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FHI 360 commends updated guidance on contraception for women at high risk of HIV

August 29, 2019

Young woman in ZambiaFHI 360 welcomes the World Health Organization’s updated guidance on contraceptive use by women at high risk of acquiring HIV infection and applauds the thoughtful, thorough review process that led to these new recommendations.

Released today, the guidance recommends no restrictions on the use of any reversible contraceptive method — including progestogen-only injectables and implants and all types of intrauterine devices (IUDs) — for women at high risk of HIV.

An independent panel of experts recommended the new guidance after a careful review of the available data, including the results of the landmark Evidence for Contraceptive Options and HIV Outcomes (ECHO) Study.

The first large-scale randomized clinical trial of the relationship between hormonal contraception and HIV, the ECHO Study found no substantial difference in the risk of HIV acquisition among women using three different contraceptive methods: the progestogen depot medroxyprogesterone acetate given by intramuscular injection (DMPA-IM), a nonhormonal copper IUD or a progestogen implant containing levonorgestrel (LNG).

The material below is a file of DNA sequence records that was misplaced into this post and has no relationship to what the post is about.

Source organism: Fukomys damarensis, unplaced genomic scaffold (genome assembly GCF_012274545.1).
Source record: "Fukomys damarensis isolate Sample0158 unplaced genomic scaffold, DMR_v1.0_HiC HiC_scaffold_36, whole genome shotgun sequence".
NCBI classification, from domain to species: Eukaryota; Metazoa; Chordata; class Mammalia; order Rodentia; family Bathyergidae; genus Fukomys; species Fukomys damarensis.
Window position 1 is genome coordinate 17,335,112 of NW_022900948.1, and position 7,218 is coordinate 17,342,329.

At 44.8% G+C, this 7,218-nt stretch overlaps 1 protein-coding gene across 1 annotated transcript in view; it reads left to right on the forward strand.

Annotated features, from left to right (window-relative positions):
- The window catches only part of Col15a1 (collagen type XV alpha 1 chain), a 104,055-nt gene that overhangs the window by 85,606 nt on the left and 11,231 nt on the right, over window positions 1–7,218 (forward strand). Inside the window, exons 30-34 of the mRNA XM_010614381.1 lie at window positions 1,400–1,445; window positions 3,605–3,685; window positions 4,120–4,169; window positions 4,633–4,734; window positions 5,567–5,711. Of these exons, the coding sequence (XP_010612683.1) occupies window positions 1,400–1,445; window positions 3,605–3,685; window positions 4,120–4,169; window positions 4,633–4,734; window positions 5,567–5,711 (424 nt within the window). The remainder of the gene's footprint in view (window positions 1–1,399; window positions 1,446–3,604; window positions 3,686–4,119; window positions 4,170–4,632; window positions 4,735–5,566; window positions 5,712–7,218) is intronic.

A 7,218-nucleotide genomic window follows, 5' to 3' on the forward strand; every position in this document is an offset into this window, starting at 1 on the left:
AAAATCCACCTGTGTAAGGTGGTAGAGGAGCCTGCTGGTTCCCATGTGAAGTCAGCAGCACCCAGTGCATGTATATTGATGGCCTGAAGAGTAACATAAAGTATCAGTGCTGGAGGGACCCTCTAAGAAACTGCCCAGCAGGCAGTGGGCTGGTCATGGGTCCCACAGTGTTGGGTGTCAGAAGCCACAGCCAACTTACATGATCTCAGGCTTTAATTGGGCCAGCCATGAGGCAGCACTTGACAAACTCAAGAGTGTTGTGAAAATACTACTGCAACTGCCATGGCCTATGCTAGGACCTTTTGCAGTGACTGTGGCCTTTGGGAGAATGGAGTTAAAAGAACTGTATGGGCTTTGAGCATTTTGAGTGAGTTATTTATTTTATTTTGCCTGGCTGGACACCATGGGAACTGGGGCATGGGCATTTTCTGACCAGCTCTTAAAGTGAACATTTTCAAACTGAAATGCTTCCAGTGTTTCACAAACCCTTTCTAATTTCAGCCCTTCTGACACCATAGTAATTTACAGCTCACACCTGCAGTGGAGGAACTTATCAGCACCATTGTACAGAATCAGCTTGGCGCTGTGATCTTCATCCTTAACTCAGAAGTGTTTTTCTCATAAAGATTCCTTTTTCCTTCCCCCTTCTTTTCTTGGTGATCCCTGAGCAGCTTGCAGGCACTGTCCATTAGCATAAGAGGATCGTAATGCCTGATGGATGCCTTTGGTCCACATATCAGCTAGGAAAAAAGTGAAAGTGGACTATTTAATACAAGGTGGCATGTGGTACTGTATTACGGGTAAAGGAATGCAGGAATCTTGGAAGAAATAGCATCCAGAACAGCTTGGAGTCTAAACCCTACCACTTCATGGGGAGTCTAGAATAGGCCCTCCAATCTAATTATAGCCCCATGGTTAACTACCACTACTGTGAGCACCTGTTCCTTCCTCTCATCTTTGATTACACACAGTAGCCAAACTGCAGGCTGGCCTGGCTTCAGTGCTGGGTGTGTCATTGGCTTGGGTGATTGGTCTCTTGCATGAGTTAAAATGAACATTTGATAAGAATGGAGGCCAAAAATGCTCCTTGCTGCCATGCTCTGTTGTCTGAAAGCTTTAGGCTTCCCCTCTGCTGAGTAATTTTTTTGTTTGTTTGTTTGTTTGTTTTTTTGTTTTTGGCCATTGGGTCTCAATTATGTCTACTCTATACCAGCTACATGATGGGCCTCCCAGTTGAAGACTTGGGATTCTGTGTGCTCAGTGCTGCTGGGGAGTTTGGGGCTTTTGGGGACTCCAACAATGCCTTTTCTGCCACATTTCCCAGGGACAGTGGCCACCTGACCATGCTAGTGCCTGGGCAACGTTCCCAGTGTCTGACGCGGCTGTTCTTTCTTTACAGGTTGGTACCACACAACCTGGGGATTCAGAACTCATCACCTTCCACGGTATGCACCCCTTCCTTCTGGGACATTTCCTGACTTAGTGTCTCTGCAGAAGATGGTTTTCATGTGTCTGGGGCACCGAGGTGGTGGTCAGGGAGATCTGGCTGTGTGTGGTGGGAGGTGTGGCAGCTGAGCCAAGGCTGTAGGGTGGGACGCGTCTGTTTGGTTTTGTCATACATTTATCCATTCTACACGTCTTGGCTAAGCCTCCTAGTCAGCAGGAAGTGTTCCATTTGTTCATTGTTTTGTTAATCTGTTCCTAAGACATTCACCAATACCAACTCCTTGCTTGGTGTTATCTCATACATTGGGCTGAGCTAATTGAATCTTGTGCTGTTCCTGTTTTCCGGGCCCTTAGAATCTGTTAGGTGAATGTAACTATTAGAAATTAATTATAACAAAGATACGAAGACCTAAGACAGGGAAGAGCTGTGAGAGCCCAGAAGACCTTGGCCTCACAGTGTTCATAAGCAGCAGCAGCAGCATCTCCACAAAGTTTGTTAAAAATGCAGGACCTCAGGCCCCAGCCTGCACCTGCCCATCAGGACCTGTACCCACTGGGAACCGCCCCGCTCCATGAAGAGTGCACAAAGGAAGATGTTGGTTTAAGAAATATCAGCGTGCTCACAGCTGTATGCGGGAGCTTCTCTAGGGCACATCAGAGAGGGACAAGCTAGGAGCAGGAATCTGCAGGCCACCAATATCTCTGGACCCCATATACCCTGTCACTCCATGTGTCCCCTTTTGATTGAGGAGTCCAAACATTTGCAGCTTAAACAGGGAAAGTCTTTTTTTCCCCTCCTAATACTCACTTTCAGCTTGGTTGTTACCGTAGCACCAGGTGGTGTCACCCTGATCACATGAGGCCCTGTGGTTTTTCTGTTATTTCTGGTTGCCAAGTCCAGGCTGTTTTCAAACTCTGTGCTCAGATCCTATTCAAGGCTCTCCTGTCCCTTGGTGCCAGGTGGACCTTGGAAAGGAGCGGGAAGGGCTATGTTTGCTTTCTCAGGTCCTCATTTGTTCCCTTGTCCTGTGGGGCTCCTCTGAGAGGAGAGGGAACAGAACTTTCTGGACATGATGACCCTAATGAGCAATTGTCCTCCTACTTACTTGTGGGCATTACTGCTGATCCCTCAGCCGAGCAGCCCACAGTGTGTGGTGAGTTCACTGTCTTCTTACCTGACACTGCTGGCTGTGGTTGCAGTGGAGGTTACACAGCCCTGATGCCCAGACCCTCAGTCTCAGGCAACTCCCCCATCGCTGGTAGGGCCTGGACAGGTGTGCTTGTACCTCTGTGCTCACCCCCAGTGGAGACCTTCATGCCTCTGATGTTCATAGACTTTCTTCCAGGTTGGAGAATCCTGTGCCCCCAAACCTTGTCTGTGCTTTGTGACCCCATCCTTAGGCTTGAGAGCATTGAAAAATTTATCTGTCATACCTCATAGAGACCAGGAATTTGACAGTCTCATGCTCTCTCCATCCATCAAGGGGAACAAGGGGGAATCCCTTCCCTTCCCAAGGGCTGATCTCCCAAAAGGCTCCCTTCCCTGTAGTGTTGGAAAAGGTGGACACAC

FHI 360 commends the panel’s conclusions that a woman’s risk of HIV acquisition should not restrict her contraceptive options and that integration of family planning and HIV prevention services is essential, especially in areas with high HIV prevalence among women.

“As WHO and its partners move from global guidance to implementation of the new recommendations, a focus on integration will be critical,” said Dr. Timothy Mastro, FHI 360 Chief Science Officer and a member of the ECHO Management Committee that led the trial. “The alarmingly high levels of HIV acquisition among ECHO trial participants show us that women need access to integrated family planning and HIV services and to a comprehensive package of HIV prevention methods, including pre-exposure prophylaxis (PrEP).”

“The ECHO results also support access to a broader mix of contraceptive methods,” said Dr. Laneta Dorflinger, Distinguished Scientist and Director of Contraceptive Technology Innovation at FHI 360. “The new WHO recommendations, based on a thorough review of all available evidence, indicate that contraceptive options not be limited for women at high risk of HIV infection. Now programs must work to expand contraceptive options for all women.”

Read more about FHI 360’s work in family planning and HIV prevention, care and treatment.

Photo credit: Leanne Gray/FHI 360